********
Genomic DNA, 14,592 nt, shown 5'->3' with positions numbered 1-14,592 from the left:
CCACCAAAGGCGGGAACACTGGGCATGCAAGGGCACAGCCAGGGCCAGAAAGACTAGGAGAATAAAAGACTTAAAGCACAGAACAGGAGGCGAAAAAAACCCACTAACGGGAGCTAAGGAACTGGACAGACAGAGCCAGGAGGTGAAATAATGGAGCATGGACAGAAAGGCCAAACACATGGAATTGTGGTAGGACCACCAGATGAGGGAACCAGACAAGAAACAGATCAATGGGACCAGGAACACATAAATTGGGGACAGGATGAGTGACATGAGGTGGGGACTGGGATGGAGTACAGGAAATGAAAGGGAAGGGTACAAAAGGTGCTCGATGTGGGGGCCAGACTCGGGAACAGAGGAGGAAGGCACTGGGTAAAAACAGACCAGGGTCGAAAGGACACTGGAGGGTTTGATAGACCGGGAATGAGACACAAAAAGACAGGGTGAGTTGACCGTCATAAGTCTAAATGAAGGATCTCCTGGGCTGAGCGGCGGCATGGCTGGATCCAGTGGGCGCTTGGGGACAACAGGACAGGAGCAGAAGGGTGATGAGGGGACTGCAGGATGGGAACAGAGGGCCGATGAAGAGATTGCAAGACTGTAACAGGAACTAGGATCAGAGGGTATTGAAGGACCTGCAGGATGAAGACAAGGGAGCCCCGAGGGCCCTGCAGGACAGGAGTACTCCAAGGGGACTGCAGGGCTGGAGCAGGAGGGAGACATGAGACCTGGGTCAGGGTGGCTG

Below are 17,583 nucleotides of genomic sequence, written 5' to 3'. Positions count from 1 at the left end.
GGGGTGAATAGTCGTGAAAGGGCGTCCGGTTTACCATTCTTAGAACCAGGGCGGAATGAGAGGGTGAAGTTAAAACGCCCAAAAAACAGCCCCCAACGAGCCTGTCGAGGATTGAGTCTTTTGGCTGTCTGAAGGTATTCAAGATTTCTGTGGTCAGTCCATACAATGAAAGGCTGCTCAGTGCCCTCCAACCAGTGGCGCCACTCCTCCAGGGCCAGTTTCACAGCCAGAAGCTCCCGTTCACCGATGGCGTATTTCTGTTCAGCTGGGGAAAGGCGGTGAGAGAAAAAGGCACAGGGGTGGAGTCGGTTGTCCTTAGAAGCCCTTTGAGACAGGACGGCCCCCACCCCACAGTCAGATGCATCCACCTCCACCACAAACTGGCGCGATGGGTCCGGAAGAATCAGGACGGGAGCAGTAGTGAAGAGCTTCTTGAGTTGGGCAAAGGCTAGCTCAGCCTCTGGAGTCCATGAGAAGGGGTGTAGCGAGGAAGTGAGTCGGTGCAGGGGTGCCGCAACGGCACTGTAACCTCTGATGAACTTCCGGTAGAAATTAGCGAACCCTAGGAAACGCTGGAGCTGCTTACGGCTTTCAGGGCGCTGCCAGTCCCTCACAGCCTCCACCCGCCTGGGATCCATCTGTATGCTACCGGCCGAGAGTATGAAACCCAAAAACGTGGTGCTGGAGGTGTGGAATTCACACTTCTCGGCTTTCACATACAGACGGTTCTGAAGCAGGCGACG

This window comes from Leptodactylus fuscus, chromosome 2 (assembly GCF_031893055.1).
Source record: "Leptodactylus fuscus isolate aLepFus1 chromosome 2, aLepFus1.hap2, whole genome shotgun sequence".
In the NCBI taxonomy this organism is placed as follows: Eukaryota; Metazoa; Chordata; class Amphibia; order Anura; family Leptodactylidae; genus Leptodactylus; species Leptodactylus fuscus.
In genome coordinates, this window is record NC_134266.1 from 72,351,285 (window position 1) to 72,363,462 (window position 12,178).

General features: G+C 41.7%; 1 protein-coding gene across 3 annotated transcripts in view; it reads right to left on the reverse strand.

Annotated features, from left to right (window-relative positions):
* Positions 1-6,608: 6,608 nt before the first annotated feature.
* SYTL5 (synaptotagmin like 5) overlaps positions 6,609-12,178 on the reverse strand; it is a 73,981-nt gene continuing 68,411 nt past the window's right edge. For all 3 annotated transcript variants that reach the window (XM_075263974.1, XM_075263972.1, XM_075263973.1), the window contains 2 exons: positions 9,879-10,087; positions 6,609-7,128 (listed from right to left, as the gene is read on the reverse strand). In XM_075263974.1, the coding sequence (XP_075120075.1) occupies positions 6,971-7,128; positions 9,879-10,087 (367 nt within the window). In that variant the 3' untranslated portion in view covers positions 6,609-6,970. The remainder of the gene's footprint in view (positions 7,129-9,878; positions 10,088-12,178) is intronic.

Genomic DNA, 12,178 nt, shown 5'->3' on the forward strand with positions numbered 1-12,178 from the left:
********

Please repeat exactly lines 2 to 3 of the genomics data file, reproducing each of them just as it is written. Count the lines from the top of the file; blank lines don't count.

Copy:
CCACCAAAGGCGGGAACACTGGGCATGCAAGGGCACAGCCAGGGCCAGAAAGACTAGGAGAATAAAAGACTTAAAGCACAGAACAGGAGGCGAAAAAAACCCACTAACGGGAGCTAAGGAACTGGACAGACAGAGCCAGGAGGTGAAATAATGGAGCATGGACAGAAAGGCCAAACACATGGAATTGTGGTAGGACCACCAGATGAGGGAACCAGACAAGAAACAGATCAATGGGACCAGGAACACATAAATTGGGGACAGGATGAGTGACATGAGGTGGGGACTGGGATGGAGTACAGGAAATGAAAGGGAAGGGTACAAAAGGTGCTCGATGTGGGGGCCAGACTCGGGAACAGAGGAGGAAGGCACTGGGTAAAAACAGACCAGGGTCGAAAGGACACTGGAGGGTTTGATAGACCGGGAATGAGACACAAAAAGACAGGGTGAGTTGACCGTCATAAGTCTAAATGAAGGATCTCCTGGGCTGAGCGGCGGCATGGCTGGATCCAGTGGGCGCTTGGGGACAACAGGACAGGAGCAGAAGGGTGATGAGGGGACTGCAGGATGGGAACAGAGGGCCGATGAAGAGATTGCAAGACTGTAACAGGAACTAGGATCAGAGGGTATTGAAGGACCTGCAGGATGAAGACAAGGGAGCCCCGAGGGCCCTGCAGGACAGGAGTACTCCAAGGGGACTGCAGGGCTGGAGCAGGAGGGAGACATGAGACCTGGGTCAGGGTGGCTG

Below are 17,583 nucleotides of genomic sequence, written 5' to 3'. Positions count from 1 at the left end.